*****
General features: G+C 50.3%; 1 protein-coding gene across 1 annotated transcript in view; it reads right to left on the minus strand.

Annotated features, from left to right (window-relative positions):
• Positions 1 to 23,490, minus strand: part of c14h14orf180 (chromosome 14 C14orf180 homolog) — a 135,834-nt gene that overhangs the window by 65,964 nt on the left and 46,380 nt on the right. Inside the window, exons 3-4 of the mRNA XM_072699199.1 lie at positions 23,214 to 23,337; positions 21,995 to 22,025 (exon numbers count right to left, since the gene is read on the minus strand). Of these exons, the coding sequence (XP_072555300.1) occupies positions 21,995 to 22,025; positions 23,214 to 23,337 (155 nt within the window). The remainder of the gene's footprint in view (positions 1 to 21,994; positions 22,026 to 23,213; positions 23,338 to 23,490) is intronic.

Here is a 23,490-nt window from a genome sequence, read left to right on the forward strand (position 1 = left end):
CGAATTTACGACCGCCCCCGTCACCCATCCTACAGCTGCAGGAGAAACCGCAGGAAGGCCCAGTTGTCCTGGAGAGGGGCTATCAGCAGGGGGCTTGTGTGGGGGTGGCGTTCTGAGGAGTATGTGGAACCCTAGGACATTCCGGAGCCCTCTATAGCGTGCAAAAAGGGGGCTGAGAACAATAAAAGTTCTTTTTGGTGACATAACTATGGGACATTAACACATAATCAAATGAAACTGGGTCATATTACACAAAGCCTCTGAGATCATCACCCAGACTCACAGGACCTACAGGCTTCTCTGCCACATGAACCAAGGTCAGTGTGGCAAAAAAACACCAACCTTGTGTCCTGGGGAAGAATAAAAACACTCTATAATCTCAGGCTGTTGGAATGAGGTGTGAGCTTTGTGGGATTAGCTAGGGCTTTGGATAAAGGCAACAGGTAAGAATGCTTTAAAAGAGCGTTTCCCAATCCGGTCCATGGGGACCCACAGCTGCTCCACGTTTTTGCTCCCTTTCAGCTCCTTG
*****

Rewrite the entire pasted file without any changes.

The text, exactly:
General features: G+C 50.3%; 1 protein-coding gene across 1 annotated transcript in view; it reads right to left on the minus strand.

Annotated features, from left to right (window-relative positions):
• Positions 1 to 23,490, minus strand: part of c14h14orf180 (chromosome 14 C14orf180 homolog) — a 135,834-nt gene that overhangs the window by 65,964 nt on the left and 46,380 nt on the right. Inside the window, exons 3-4 of the mRNA XM_072699199.1 lie at positions 23,214 to 23,337; positions 21,995 to 22,025 (exon numbers count right to left, since the gene is read on the minus strand). Of these exons, the coding sequence (XP_072555300.1) occupies positions 21,995 to 22,025; positions 23,214 to 23,337 (155 nt within the window). The remainder of the gene's footprint in view (positions 1 to 21,994; positions 22,026 to 23,213; positions 23,338 to 23,490) is intronic.

Here is a 23,490-nt window from a genome sequence, read left to right on the forward strand (position 1 = left end):
CGAATTTACGACCGCCCCCGTCACCCATCCTACAGCTGCAGGAGAAACCGCAGGAAGGCCCAGTTGTCCTGGAGAGGGGCTATCAGCAGGGGGCTTGTGTGGGGGTGGCGTTCTGAGGAGTATGTGGAACCCTAGGACATTCCGGAGCCCTCTATAGCGTGCAAAAAGGGGGCTGAGAACAATAAAAGTTCTTTTTGGTGACATAACTATGGGACATTAACACATAATCAAATGAAACTGGGTCATATTACACAAAGCCTCTGAGATCATCACCCAGACTCACAGGACCTACAGGCTTCTCTGCCACATGAACCAAGGTCAGTGTGGCAAAAAAACACCAACCTTGTGTCCTGGGGAAGAATAAAAACACTCTATAATCTCAGGCTGTTGGAATGAGGTGTGAGCTTTGTGGGATTAGCTAGGGCTTTGGATAAAGGCAACAGGTAAGAATGCTTTAAAAGAGCGTTTCCCAATCCGGTCCATGGGGACCCACAGCTGCTCCACGTTTTTGCTCCCTTTCAGCTCCTTG